Studios are more than happy to harness this. In fact, if anything, they seem to be encouraging it. For Warner Bros, it arranged for every cast member of this August’s Suicide Squad movie to post their own character poster on their social media accounts, each using the same ‘Worst. Heroes. Ever’ tagline. This, an insider explained to us, is a “social roadblock”. It virtually guarantees that the film gets trending, and seizes the attention of the active social media audience at that time. And then, of course, the posters were picked up over the subsequent hours to become part of the movie news cycle.
Even before that, Suicide Squad director David Ayer had been posting updates from the set, and Bryan Singer too uploaded image after image from the X-Men: Apocalypse shoot. Every one of those images that he uploaded became a news story somewhere.
The social drive goes still further. Empire magazine now knows that not only does it get a great exclusive when it secures early access and covers for the likes of Batman V Superman: Dawn Of Justice and Captain America: Civil War, but the stars themselves will Tweet the covers as well. The studio, the magazine and the film all win there. Meanwhile, Megan Fox and Stephen Amell were teasing the Superbowl spot for Teenage Mutant Ninja Turtles: Out Of The Shadows before it landed, and that’s part and parcel of the growing trend in using talent to tease impending trailers.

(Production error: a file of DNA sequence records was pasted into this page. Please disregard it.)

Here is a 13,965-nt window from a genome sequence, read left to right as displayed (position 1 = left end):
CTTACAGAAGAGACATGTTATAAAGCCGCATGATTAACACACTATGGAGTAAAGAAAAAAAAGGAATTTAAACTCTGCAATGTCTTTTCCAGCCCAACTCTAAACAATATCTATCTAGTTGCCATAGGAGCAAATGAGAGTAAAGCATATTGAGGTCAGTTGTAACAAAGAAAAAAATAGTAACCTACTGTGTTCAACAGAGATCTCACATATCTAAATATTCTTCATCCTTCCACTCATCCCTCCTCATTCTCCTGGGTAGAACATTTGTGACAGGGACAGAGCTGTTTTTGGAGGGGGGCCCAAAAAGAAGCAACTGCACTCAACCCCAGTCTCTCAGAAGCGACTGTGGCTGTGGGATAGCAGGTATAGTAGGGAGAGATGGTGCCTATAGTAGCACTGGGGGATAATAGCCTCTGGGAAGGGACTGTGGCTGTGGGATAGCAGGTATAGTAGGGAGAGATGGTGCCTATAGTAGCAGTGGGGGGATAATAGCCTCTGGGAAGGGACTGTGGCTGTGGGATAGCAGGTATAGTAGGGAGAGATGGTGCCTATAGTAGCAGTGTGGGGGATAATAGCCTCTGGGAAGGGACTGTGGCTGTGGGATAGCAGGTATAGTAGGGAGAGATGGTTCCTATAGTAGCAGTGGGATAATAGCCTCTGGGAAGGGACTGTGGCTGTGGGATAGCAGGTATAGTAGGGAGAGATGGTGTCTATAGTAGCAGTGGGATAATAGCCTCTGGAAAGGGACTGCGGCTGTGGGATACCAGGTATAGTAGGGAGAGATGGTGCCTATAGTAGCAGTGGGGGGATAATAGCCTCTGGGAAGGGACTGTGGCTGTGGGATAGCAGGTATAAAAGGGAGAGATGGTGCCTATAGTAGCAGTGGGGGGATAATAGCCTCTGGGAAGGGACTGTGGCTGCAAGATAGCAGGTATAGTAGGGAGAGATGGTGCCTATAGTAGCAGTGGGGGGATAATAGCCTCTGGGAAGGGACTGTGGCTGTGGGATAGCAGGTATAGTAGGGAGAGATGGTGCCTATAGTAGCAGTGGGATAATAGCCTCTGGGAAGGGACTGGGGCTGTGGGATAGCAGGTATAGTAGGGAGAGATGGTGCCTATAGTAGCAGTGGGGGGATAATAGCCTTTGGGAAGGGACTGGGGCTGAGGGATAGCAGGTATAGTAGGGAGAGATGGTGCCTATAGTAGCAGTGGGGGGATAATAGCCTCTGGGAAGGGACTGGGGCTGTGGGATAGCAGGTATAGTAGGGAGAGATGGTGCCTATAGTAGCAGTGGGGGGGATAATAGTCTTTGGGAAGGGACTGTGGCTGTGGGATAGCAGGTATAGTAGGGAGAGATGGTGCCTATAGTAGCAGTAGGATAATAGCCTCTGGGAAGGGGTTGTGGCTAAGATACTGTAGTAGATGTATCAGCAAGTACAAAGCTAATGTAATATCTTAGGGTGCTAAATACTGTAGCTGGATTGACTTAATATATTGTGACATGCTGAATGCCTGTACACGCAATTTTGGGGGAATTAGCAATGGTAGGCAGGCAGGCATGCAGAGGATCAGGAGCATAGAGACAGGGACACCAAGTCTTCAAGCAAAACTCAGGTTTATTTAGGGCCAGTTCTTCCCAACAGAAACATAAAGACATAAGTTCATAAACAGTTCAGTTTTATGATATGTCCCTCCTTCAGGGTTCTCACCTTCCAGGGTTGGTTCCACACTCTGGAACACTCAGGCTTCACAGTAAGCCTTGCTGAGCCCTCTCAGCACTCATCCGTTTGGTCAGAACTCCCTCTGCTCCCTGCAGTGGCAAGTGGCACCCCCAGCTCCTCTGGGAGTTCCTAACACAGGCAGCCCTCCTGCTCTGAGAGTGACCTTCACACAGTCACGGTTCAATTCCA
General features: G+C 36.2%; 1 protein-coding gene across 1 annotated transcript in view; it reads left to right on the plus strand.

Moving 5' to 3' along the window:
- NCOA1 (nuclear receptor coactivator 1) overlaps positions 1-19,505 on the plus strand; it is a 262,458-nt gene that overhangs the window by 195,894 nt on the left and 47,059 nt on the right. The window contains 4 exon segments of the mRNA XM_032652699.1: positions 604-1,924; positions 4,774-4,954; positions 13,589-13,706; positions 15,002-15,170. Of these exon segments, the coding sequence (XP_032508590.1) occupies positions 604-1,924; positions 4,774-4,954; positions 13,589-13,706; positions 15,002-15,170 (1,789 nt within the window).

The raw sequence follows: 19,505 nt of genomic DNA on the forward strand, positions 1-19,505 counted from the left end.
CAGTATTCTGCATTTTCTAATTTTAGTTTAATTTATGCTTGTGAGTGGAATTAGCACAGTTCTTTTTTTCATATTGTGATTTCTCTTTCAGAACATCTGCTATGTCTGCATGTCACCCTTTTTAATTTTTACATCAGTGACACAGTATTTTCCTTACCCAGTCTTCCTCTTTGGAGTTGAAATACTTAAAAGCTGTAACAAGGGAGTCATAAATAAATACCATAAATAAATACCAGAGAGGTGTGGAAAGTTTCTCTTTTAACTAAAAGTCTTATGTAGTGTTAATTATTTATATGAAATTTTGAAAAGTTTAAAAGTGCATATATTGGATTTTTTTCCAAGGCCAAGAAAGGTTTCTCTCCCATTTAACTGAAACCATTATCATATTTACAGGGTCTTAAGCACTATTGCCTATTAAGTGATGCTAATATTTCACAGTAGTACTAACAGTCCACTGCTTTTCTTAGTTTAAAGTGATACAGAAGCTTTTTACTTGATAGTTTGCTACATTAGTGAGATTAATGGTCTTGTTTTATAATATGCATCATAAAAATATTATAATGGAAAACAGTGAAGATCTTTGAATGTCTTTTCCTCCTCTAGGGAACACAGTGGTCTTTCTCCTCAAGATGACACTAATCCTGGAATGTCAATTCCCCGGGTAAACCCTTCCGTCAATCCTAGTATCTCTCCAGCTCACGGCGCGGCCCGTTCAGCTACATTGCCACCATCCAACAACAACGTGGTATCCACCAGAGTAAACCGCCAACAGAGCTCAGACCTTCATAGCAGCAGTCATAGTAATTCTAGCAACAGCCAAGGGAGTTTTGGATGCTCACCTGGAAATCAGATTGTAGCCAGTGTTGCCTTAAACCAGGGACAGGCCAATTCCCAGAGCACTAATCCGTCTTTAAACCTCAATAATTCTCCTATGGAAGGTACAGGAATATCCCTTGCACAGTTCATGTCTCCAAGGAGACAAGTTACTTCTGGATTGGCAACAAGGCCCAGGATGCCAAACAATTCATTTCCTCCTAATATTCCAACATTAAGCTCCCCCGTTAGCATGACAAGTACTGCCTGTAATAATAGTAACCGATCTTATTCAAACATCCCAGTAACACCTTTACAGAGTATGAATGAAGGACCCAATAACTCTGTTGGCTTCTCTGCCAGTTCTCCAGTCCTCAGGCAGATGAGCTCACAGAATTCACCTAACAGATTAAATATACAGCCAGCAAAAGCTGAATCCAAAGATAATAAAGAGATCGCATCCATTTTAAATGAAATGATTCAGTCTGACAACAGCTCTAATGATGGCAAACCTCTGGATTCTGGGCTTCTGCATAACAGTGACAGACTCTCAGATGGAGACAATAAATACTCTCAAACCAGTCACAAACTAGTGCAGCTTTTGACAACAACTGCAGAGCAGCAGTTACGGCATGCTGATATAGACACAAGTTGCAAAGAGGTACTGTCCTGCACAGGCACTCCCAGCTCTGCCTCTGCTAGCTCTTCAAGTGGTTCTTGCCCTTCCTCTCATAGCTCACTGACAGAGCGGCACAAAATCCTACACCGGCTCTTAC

Only occasionally does all of this backfire. It’s an oft-quoted example already, but director Josh Trank going off-piste with his veiled criticism of his Fantastic Four movie prior to release fanned negative flames, and was regarded as having damaged the film’s ultimate box office take. But more often than not, social media support is increasing the exposure of a movie in a way that even a television advert would struggle to match. The movie trailer is still seen as the keystone of a marketing campaign, but loud social media chatter is wrapped into that. Integral, even. When was the last major movie trailer that didn’t come with a hashtag somewhere?
To examine just how impactful social media support for big movies is, Twitter and Crimson Hexagon undertook research across 33 of 2015’s bigger releases. It deliberately resisted the very biggest blockbusters, that it determined would already be surefire hits (the likes of Star Wars: The Force Awakens and Avengers: Age Of Ultron), and instead selected the still-big films that needed an extra lift.
The headline finding there was that films regarded as box office hits that were judged to have overperformed tended to have 150% more Tweets sent about them by the talent involved than those that didn’t. As Variety reported, “movies that had talent who were active on Twitter saw a 326% boost in average daily volume of conversation on the service”.